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Coronavirus: Courts must resume to deal with ‘backlog of cases‘

Victims are being left in “distressing limbo” due to a growing backlog of cases during the coronavirus pandemic, a top Cardiff barrister has warned.

Jury trials across the UK were halted in March due to the virus.

Christopher Rees said there was talk of when the UK still did not have a “functioning justice system”.

The Ministry of Justice said it was working to restart trials “as soon as possible”.

The during the coronavirus restrictions.

This could include turning buildings like university lecture theatre halls into court rooms, and having fewer jurors, a measure used in World War Two.

By the end of 2019, the number of

Mr Rees, a representative of the Criminal Bar Association in Wales, said the backlog was caused by years of UK government “underfunding”.

Mr Rees, head of Apex Chambers in Cardiff, said with seven or eight trials held a day at Cardiff Crown Court before hearings were suspended, the backlog was “growing daily” and urgent action was needed.

“That‘s a lot of victims, a lot of witnesses, a lot of defendants, a lot of families and those involved, all waiting to find out about cases,” he told .

“We‘re nearly up to 300,000 people just waiting to find out what‘s going on with the cases they are involved in, this is the equivalent to a city the size of Swansea. That‘s quite a frightening prospect.”

Mr Rees said the limbo would be “extremely distressing” for victims and their families, especially in cases involving sexual offences, offences against children and murder.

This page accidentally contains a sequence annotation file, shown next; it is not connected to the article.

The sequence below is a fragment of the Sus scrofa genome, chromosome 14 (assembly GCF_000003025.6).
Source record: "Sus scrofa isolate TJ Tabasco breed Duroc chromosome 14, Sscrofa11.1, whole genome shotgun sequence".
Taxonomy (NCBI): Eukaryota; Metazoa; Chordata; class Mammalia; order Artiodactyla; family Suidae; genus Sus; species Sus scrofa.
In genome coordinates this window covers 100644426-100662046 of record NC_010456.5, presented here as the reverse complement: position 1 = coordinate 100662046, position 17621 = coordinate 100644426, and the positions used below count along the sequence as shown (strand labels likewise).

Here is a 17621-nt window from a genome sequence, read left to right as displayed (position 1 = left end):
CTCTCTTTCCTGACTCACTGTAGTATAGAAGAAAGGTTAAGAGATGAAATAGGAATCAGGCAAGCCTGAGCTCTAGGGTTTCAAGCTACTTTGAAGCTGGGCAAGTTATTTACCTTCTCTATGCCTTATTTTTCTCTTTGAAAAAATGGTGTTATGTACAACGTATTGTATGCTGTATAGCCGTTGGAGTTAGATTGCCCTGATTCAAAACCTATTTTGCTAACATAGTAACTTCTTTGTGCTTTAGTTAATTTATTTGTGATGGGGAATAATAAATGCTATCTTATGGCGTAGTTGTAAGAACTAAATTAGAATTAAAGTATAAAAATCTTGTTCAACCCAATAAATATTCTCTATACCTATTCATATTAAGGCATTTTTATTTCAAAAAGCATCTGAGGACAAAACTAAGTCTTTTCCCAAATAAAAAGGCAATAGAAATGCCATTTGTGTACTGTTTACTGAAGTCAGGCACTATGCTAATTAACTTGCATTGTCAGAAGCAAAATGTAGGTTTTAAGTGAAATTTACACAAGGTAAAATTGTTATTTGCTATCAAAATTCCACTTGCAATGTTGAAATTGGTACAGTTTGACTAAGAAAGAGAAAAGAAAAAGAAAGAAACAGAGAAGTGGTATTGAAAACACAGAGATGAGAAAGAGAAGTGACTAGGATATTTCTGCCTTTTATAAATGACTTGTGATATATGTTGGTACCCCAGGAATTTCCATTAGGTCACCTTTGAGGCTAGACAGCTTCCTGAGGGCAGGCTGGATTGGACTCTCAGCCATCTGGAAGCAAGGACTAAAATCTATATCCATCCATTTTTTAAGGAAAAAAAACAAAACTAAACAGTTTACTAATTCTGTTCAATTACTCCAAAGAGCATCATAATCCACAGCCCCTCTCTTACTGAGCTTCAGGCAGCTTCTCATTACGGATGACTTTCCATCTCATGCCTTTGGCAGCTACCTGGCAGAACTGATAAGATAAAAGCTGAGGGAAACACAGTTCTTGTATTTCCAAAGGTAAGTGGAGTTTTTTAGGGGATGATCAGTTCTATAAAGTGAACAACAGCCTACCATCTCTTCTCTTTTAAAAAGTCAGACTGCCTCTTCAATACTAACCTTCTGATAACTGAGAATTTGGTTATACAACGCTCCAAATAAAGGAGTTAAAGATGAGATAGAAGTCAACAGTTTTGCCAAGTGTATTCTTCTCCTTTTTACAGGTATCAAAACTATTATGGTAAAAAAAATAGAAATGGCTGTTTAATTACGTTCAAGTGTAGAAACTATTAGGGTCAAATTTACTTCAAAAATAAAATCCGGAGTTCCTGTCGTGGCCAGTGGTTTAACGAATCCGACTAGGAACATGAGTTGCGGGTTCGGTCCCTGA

Jury trials involve at least 20 people, but often considerably more, in one relatively confined courtroom.

Currently, 12 jurors sit in trials in England, Wales and Northern Ireland, and 15 in Scotland.

Mr Rees said while courts were sitting virtually, streaming some hearings via video link from prisons and custody suits, there needed to be more urgency on how to adapt to get trials back up and running.

He said there had been talk of Premiership football returning in June, while England and Wales did not have a “functioning justice system”.

Many of the UKs Crown courts are old Victorian buildings and are not suitable for social distancing during trials, with jury boxes traditionally being very small.

Mr Rees said even in older courts one or two court rooms could accommodate social distancing for jurors in order for trials to resume, but it would mean it would take “some time” to work through the backlog.

The Ministry of Justice, responsible for the criminal justice system in England and Wales, said all new jury trials had been suspended to “help protect the public”.

A working group is meeting weekly to consider how and when it would be safe to restart trails, a spokesman said.

“We are working closely with the judiciary and others to restart trials as soon as possible, and a justice committee – which includes the Criminal Bar Association – is currently assessing options,” a spokesman said.

“The public can be confident that we are doing everything possible to keep courts running, through a significant increase in remote hearings and 160 priority courts still operating across England and Wales.”

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